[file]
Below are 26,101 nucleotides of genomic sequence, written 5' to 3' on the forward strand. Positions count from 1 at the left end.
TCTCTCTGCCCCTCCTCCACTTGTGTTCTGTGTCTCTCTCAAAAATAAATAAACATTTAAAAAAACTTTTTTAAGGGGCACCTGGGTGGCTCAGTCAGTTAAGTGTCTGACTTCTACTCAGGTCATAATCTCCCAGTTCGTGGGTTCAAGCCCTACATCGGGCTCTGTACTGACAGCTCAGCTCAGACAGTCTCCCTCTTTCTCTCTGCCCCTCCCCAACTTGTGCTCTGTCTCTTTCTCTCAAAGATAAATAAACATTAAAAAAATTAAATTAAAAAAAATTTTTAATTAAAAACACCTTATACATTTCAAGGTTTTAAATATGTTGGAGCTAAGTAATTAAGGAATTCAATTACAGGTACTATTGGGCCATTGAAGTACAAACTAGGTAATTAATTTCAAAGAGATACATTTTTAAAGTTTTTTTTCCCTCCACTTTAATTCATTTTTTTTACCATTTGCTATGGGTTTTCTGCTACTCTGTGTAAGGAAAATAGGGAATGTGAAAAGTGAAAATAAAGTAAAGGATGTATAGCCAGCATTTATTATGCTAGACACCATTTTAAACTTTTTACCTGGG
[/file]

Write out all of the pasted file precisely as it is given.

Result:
Below are 26,101 nucleotides of genomic sequence, written 5' to 3' on the forward strand. Positions count from 1 at the left end.
TCTCTCTGCCCCTCCTCCACTTGTGTTCTGTGTCTCTCTCAAAAATAAATAAACATTTAAAAAAACTTTTTTAAGGGGCACCTGGGTGGCTCAGTCAGTTAAGTGTCTGACTTCTACTCAGGTCATAATCTCCCAGTTCGTGGGTTCAAGCCCTACATCGGGCTCTGTACTGACAGCTCAGCTCAGACAGTCTCCCTCTTTCTCTCTGCCCCTCCCCAACTTGTGCTCTGTCTCTTTCTCTCAAAGATAAATAAACATTAAAAAAATTAAATTAAAAAAAATTTTTAATTAAAAACACCTTATACATTTCAAGGTTTTAAATATGTTGGAGCTAAGTAATTAAGGAATTCAATTACAGGTACTATTGGGCCATTGAAGTACAAACTAGGTAATTAATTTCAAAGAGATACATTTTTAAAGTTTTTTTTCCCTCCACTTTAATTCATTTTTTTTACCATTTGCTATGGGTTTTCTGCTACTCTGTGTAAGGAAAATAGGGAATGTGAAAAGTGAAAATAAAGTAAAGGATGTATAGCCAGCATTTATTATGCTAGACACCATTTTAAACTTTTTACCTGGG